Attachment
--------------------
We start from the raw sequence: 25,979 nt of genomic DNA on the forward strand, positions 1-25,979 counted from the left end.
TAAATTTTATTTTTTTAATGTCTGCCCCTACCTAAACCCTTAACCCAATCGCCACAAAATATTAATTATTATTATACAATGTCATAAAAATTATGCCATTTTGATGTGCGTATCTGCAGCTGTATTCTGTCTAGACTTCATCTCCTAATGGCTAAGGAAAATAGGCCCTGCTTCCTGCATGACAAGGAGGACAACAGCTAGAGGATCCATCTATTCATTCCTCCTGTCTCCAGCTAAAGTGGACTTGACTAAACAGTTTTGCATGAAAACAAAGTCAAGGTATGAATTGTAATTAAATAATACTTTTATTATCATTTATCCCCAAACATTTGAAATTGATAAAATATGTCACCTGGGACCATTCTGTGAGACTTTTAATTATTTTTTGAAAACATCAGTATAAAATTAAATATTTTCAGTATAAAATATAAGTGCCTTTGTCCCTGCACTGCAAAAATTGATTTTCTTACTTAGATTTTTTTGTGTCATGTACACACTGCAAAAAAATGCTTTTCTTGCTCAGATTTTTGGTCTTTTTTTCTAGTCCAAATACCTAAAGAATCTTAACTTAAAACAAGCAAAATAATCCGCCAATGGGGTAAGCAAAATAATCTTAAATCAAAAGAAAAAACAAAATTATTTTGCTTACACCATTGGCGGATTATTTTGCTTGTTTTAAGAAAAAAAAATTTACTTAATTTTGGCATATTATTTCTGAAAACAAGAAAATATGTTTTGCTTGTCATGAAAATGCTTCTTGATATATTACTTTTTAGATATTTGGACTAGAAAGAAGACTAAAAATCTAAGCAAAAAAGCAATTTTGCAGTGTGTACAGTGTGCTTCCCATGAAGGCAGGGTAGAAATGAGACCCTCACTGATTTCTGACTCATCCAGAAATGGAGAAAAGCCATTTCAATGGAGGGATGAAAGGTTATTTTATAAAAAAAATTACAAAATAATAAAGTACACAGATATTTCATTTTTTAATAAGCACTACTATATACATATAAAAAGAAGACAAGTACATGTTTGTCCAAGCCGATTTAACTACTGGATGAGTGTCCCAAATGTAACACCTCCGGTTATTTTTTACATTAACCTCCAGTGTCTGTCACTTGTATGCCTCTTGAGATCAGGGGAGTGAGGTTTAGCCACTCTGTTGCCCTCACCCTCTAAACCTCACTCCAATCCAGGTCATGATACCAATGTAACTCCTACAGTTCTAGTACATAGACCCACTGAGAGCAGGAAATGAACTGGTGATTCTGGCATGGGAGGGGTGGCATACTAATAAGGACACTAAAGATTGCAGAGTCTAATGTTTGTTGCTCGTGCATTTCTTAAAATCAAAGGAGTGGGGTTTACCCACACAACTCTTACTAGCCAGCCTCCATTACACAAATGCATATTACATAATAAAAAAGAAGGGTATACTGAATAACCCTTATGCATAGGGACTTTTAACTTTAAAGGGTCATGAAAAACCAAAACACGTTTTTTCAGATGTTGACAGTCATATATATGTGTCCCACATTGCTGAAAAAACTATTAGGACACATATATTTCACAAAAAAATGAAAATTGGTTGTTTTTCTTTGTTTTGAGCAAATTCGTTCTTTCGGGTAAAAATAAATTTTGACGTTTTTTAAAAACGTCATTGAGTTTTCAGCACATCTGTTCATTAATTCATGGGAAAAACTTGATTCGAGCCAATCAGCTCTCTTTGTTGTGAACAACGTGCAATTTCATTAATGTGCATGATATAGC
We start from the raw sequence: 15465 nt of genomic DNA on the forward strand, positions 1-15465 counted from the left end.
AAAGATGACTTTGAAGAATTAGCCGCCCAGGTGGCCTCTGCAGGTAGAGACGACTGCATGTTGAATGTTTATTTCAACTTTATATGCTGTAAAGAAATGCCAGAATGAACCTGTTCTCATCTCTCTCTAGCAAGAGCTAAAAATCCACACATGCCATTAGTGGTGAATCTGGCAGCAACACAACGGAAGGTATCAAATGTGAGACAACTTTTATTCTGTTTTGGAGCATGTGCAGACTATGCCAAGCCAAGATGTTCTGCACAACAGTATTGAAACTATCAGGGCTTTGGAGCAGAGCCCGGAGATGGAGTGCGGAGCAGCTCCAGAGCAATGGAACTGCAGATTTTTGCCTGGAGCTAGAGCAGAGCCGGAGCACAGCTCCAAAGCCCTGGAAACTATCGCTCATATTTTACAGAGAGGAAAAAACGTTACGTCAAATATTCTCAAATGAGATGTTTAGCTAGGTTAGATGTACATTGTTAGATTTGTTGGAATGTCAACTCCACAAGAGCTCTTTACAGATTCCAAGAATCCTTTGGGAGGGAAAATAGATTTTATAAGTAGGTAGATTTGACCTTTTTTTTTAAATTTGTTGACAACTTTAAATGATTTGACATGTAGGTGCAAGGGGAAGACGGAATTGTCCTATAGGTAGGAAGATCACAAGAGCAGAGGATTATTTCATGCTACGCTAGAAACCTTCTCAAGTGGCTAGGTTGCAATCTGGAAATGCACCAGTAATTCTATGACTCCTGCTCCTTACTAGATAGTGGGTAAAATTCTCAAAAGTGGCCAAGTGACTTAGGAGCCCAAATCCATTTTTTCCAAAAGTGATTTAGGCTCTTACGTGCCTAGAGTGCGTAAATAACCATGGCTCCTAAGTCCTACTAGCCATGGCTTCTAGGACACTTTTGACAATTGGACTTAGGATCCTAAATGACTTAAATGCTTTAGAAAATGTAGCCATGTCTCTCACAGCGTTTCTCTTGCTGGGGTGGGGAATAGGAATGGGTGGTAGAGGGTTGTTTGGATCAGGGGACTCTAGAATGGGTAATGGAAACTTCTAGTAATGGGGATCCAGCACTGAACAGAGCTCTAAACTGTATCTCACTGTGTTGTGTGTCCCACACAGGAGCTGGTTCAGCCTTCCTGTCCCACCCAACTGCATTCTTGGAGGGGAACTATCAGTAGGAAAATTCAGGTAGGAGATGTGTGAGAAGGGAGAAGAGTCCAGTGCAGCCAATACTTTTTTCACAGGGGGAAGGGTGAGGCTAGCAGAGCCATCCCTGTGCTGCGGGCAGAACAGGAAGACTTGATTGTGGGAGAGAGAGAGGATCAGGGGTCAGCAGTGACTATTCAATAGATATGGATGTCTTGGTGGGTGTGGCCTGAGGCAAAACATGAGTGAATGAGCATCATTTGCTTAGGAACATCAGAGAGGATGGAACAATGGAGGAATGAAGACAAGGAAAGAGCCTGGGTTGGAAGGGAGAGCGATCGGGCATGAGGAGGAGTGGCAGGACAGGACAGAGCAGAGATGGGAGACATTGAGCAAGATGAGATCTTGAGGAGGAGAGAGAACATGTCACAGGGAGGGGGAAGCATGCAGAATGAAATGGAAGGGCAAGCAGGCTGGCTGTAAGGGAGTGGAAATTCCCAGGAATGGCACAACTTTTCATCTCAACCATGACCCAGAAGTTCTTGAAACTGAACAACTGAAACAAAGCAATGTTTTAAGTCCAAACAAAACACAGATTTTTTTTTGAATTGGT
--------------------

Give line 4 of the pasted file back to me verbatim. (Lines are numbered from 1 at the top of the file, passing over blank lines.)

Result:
AAAGATGACTTTGAAGAATTAGCCGCCCAGGTGGCCTCTGCAGGTAGAGACGACTGCATGTTGAATGTTTATTTCAACTTTATATGCTGTAAAGAAATGCCAGAATGAACCTGTTCTCATCTCTCTCTAGCAAGAGCTAAAAATCCACACATGCCATTAGTGGTGAATCTGGCAGCAACACAACGGAAGGTATCAAATGTGAGACAACTTTTATTCTGTTTTGGAGCATGTGCAGACTATGCCAAGCCAAGATGTTCTGCACAACAGTATTGAAACTATCAGGGCTTTGGAGCAGAGCCCGGAGATGGAGTGCGGAGCAGCTCCAGAGCAATGGAACTGCAGATTTTTGCCTGGAGCTAGAGCAGAGCCGGAGCACAGCTCCAAAGCCCTGGAAACTATCGCTCATATTTTACAGAGAGGAAAAAACGTTACGTCAAATATTCTCAAATGAGATGTTTAGCTAGGTTAGATGTACATTGTTAGATTTGTTGGAATGTCAACTCCACAAGAGCTCTTTACAGATTCCAAGAATCCTTTGGGAGGGAAAATAGATTTTATAAGTAGGTAGATTTGACCTTTTTTTTTAAATTTGTTGACAACTTTAAATGATTTGACATGTAGGTGCAAGGGGAAGACGGAATTGTCCTATAGGTAGGAAGATCACAAGAGCAGAGGATTATTTCATGCTACGCTAGAAACCTTCTCAAGTGGCTAGGTTGCAATCTGGAAATGCACCAGTAATTCTATGACTCCTGCTCCTTACTAGATAGTGGGTAAAATTCTCAAAAGTGGCCAAGTGACTTAGGAGCCCAAATCCATTTTTTCCAAAAGTGATTTAGGCTCTTACGTGCCTAGAGTGCGTAAATAACCATGGCTCCTAAGTCCTACTAGCCATGGCTTCTAGGACACTTTTGACAATTGGACTTAGGATCCTAAATGACTTAAATGCTTTAGAAAATGTAGCCATGTCTCTCACAGCGTTTCTCTTGCTGGGGTGGGGAATAGGAATGGGTGGTAGAGGGTTGTTTGGATCAGGGGACTCTAGAATGGGTAATGGAAACTTCTAGTAATGGGGATCCAGCACTGAACAGAGCTCTAAACTGTATCTCACTGTGTTGTGTGTCCCACACAGGAGCTGGTTCAGCCTTCCTGTCCCACCCAACTGCATTCTTGGAGGGGAACTATCAGTAGGAAAATTCAGGTAGGAGATGTGTGAGAAGGGAGAAGAGTCCAGTGCAGCCAATACTTTTTTCACAGGGGGAAGGGTGAGGCTAGCAGAGCCATCCCTGTGCTGCGGGCAGAACAGGAAGACTTGATTGTGGGAGAGAGAGAGGATCAGGGGTCAGCAGTGACTATTCAATAGATATGGATGTCTTGGTGGGTGTGGCCTGAGGCAAAACATGAGTGAATGAGCATCATTTGCTTAGGAACATCAGAGAGGATGGAACAATGGAGGAATGAAGACAAGGAAAGAGCCTGGGTTGGAAGGGAGAGCGATCGGGCATGAGGAGGAGTGGCAGGACAGGACAGAGCAGAGATGGGAGACATTGAGCAAGATGAGATCTTGAGGAGGAGAGAGAACATGTCACAGGGAGGGGGAAGCATGCAGAATGAAATGGAAGGGCAAGCAGGCTGGCTGTAAGGGAGTGGAAATTCCCAGGAATGGCACAACTTTTCATCTCAACCATGACCCAGAAGTTCTTGAAACTGAACAACTGAAACAAAGCAATGTTTTAAGTCCAAACAAAACACAGATTTTTTTTTGAATTGGT